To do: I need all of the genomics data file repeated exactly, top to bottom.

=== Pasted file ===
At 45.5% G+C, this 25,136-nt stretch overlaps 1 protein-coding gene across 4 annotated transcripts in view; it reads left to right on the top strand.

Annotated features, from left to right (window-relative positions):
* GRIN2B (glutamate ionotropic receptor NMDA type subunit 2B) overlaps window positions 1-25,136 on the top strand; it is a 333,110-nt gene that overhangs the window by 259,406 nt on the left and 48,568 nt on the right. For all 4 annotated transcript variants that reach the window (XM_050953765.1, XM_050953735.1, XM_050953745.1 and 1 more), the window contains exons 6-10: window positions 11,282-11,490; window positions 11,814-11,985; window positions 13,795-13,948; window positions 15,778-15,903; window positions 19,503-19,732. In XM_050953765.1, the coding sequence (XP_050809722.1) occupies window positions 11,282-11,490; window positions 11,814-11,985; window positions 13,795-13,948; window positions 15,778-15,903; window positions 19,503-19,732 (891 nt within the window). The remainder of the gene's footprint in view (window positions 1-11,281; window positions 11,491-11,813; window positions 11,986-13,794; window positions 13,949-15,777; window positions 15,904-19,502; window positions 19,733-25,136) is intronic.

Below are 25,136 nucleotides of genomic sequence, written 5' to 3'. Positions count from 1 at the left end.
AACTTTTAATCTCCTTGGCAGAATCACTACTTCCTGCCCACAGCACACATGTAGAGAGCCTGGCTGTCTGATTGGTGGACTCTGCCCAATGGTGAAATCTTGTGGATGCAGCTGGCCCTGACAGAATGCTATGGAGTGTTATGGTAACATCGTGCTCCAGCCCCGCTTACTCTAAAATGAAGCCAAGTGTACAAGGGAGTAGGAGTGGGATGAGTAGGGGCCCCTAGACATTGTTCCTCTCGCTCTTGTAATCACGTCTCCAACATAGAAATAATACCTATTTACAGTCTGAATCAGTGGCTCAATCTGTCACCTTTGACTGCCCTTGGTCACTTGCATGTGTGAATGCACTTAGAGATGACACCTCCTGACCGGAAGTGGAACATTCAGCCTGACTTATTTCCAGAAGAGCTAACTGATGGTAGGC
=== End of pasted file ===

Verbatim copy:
At 45.5% G+C, this 25,136-nt stretch overlaps 1 protein-coding gene across 4 annotated transcripts in view; it reads left to right on the top strand.

Annotated features, from left to right (window-relative positions):
* GRIN2B (glutamate ionotropic receptor NMDA type subunit 2B) overlaps window positions 1-25,136 on the top strand; it is a 333,110-nt gene that overhangs the window by 259,406 nt on the left and 48,568 nt on the right. For all 4 annotated transcript variants that reach the window (XM_050953765.1, XM_050953735.1, XM_050953745.1 and 1 more), the window contains exons 6-10: window positions 11,282-11,490; window positions 11,814-11,985; window positions 13,795-13,948; window positions 15,778-15,903; window positions 19,503-19,732. In XM_050953765.1, the coding sequence (XP_050809722.1) occupies window positions 11,282-11,490; window positions 11,814-11,985; window positions 13,795-13,948; window positions 15,778-15,903; window positions 19,503-19,732 (891 nt within the window). The remainder of the gene's footprint in view (window positions 1-11,281; window positions 11,491-11,813; window positions 11,986-13,794; window positions 13,949-15,777; window positions 15,904-19,502; window positions 19,733-25,136) is intronic.

Below are 25,136 nucleotides of genomic sequence, written 5' to 3'. Positions count from 1 at the left end.
AACTTTTAATCTCCTTGGCAGAATCACTACTTCCTGCCCACAGCACACATGTAGAGAGCCTGGCTGTCTGATTGGTGGACTCTGCCCAATGGTGAAATCTTGTGGATGCAGCTGGCCCTGACAGAATGCTATGGAGTGTTATGGTAACATCGTGCTCCAGCCCCGCTTACTCTAAAATGAAGCCAAGTGTACAAGGGAGTAGGAGTGGGATGAGTAGGGGCCCCTAGACATTGTTCCTCTCGCTCTTGTAATCACGTCTCCAACATAGAAATAATACCTATTTACAGTCTGAATCAGTGGCTCAATCTGTCACCTTTGACTGCCCTTGGTCACTTGCATGTGTGAATGCACTTAGAGATGACACCTCCTGACCGGAAGTGGAACATTCAGCCTGACTTATTTCCAGAAGAGCTAACTGATGGTAGGC